|Wrestle Circus introduced tipping, which plays into a bigger question of economics in wrestling|
Graphics via WrestleCircus.com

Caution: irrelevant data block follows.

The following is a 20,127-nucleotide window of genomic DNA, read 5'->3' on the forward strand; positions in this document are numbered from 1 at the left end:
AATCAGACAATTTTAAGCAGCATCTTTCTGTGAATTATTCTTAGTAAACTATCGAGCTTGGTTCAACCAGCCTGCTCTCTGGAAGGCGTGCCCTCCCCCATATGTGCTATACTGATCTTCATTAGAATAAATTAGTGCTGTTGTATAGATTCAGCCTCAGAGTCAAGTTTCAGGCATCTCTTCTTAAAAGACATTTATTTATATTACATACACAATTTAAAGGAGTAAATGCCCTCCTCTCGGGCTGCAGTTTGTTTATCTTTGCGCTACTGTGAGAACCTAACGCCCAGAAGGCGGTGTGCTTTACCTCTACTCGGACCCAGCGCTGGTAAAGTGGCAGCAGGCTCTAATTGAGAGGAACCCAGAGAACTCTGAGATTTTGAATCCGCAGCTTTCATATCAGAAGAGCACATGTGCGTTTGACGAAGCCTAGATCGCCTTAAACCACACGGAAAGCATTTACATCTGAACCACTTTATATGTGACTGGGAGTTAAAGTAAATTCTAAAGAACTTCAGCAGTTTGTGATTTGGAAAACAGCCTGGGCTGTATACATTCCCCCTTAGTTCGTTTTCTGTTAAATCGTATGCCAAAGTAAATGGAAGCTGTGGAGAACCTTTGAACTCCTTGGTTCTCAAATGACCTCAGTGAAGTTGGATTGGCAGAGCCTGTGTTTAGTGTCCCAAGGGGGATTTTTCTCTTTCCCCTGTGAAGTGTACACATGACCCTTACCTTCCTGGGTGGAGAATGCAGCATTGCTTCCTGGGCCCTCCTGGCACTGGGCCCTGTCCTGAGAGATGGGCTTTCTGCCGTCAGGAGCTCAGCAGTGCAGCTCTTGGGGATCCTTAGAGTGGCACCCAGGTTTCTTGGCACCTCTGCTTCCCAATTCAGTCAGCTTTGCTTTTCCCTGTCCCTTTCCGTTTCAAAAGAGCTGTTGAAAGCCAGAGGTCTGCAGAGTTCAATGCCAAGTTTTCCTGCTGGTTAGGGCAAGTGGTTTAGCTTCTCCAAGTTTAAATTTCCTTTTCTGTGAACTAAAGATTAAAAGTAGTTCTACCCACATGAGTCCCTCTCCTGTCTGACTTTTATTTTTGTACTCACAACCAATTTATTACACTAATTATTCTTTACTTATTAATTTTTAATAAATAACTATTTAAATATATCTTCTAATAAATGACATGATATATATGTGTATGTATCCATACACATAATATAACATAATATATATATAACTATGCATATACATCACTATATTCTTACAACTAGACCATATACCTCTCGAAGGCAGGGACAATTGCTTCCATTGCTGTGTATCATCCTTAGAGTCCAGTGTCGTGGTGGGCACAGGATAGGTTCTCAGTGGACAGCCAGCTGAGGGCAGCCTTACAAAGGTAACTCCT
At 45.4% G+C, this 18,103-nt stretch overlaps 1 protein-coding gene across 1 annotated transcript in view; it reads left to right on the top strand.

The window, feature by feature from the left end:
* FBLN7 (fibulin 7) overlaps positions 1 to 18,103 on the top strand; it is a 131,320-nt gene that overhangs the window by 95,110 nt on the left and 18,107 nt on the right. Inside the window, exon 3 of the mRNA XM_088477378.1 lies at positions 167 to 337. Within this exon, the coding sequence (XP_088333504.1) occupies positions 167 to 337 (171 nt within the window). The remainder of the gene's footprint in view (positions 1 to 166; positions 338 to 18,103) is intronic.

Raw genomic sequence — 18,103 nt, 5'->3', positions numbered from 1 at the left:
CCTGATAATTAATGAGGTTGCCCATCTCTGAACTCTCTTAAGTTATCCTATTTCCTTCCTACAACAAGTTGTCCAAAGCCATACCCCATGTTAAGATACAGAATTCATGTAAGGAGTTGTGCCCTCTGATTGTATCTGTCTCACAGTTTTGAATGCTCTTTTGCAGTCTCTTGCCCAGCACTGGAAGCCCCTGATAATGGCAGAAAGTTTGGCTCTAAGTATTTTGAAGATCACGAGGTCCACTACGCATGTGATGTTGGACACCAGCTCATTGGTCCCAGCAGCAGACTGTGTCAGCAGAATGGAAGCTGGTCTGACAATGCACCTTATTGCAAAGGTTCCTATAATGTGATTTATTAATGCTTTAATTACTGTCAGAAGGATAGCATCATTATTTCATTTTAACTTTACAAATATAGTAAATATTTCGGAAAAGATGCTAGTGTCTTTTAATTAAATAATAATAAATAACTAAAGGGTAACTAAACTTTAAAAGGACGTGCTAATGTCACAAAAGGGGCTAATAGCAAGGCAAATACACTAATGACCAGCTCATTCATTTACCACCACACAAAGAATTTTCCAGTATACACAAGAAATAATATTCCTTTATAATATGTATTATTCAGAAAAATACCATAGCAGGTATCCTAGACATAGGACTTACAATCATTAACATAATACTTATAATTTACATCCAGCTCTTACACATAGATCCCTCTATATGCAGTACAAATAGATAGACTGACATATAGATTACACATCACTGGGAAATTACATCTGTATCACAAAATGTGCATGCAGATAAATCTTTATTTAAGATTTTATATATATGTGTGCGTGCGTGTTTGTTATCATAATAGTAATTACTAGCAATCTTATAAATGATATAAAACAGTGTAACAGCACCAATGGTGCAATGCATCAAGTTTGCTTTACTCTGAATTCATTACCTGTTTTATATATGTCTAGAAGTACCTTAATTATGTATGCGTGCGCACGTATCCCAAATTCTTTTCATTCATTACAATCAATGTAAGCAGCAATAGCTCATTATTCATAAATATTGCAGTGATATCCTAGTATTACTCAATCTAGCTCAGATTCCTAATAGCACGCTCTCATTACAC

In the United States of America, most workers have a minimum hourly rate for their services, provided they're not working a la carte jobs for a lump sum. It varies from state to state, municipality to municipality, but each rate cannot go lower than the national, federally mandated value. The big exception, however, is for waitstaff, or servers at a restaurant. Their minimum wage can be several times lower than the federal level because they work on tips, or gratuity added onto the bill. Unless the restaurant has a policy for mandatory gratuity, and most only require it after the number of people in dining party exceeds a certain number, usually six, the amount of money received by the server is at the discretion of the diner/dining party. That is to say, the server can theoretically work an entire shift and make no money on top of the piddling hourly wage they get if they somehow hit a streak of miserly assholes. Trust me, I've worked in the service industry as a busboy and have seen people stingily leave tips approaching zero percent. People tend to treat the enterprise of tipping as if they're judging a server on performance which at times is dependent on other factors out of their control.